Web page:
Australia’s top five coastal walking tracks

Bay of Fires, Tasmania

There’s no better way to see Australia than on foot, and with so many miles of staggering coastline on offer, the coastal route is hard to deny. Away from the cities, the hustle and bustle and somewhere by the sea, it’s so easy to get swept up in the beauty of it all, one step at a time. Whether you’re looking for a multi-day adventure or to simply tackle a short and scenic slice of Australia’s coastline, here’s our top pick of walking trails for a little inspiration.


1. Sydney’s Great Coastal Walk, New South Wales

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If you thought the Bondi to Coogee coastal cliff walk was awe-inspiring, that’s just one section of Sydney’s Great Coastal Walk, which extends from Cronulla all the way to Barrenjoey in the north. Traipse alongside golden sandy beaches, sandstone cliffs and lush lagoons, wander through native bushland and stand atop dramatic headlands with equally striking views. All in all, the whole 94km track is a week’s worth of walking, but you’ll also discover some great public transport connections along the way. Stop for a swim at the famous Bondi or Coogee beach, hire a bike for a change of pace when you get to Manly, and be sure to explore the historic Barrenjoey Lighthouse, built in 1881.

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2. Fraser Island Great Walk, Queensland

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A world-heritage paradise that’s ranked up there with the likes of Uluru and the Great Barrier Reef, the best way to take in Fraser Island is at a pace that’s only possible on two feet. Thankfully, the Fraser Island Great Walk paves the way! It may not be coastal from start to finish, but with a string of gorgeous sandy shores circling the island, shimmering sandy beaches come guaranteed. There’s 90km of walking tracks to choose from, offering up to eight days of discoveries – including crystal-clear lakes, rolling sand dunes, towering rainforest and mangrove forest. What’s the catch? There are no provisions, so you must carry everything you require for the trip with you.

3. The Bay of Fires Walk, Tasmania

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One of Tasmania’s most beautiful beachside locales, the Bay of Fires presents a fine mix of white powdery shores, sparkling blue waters and the region’s iconic orange-dusted granite boulders. That’s not all there is to discover over four days of seaside wandering though. When you’re not leaving footprints in the sand behind you, you could find yourself tracing secluded coves, rocky headlands and sand dunes, and perhaps even discovering Aboriginal middens. There’s also a plethora of unique flora and fauna scattered along the walk, which stretches from Binalong Bay to Eddystone Point.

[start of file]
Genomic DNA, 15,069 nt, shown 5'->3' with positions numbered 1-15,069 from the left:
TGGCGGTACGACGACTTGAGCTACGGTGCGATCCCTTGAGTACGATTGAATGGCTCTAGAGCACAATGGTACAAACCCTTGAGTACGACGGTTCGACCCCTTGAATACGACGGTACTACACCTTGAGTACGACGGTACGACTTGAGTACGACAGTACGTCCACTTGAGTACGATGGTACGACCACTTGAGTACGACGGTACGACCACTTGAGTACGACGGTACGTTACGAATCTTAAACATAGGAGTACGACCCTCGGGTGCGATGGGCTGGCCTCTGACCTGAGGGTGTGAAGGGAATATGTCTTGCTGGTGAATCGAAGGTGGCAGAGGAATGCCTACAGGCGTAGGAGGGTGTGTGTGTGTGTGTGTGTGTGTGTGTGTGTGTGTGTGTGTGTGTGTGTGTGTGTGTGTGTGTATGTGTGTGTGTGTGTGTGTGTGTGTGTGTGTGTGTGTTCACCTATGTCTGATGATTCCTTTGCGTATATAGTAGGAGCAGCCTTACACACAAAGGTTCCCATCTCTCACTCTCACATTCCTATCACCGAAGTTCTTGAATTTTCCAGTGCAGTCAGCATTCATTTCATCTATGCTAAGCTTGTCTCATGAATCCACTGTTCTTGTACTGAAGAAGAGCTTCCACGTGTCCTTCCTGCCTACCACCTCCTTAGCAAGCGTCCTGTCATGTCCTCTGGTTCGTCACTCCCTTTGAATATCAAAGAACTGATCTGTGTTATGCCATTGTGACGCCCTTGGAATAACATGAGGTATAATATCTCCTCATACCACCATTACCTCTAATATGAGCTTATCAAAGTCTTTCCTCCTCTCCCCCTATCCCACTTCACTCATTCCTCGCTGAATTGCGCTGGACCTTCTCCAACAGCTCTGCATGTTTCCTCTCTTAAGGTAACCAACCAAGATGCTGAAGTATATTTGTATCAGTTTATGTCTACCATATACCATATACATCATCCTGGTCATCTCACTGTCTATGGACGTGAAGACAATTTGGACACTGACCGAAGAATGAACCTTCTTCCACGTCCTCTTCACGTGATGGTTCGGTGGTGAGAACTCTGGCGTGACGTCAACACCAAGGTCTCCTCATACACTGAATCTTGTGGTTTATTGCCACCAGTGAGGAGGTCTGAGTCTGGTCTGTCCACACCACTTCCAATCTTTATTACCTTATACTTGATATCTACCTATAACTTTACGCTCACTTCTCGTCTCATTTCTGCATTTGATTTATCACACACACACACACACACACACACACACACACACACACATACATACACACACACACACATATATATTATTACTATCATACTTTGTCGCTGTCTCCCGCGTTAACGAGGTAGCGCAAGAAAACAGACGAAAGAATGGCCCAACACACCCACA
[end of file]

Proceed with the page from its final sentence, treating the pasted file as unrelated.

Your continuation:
4. Cape to Cape, Western Australia

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Australia’s longest coastal track puts a new slant on the famed and tasty Margaret River Wine Region. Instead of sipping and tasting your way around you’ll be taking in the spectacular natural highlights step by step from Cape Leeuwin to Cape Naturaliste – though nobody says you can’t taste-test along the way. A 135km track that spans windswept limestone ridges, deserted rocky coves, idyllic bays, hardwood forest and character-laden coastal towns, it’s a seven to 10 day journey in full, but shorter sections are easy to access along the route. One of the best times to see it is in the springtime, when colourful wildflowers come out in full bloom along the track.

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5. Great Ocean Walk, Victoria

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Driving the Great Ocean Road is one thing, but the scenery is so much better and the traffic so much calmer along the winding seaside trails. A 104km walking track jam-packed with magnificent scenery and views stretching out across the deep blue waters of the Bass Strait, the track connects Apollo Bay to the majestic Twelve Apostles near Princetown. Meander along remote beaches and soaring cliff-lines, pass through wetlands, rivers and idyllic national parks, and stop at world-class lookouts for breathtaking pictures along the way. A range of towns and accommodation options await along the track, making it easy to go at your own pace or tackle just a short section of the trail.

Have you done any of these walks? Where’s your favourite coastal walking track in Australia? Let us know in the comments section below. 

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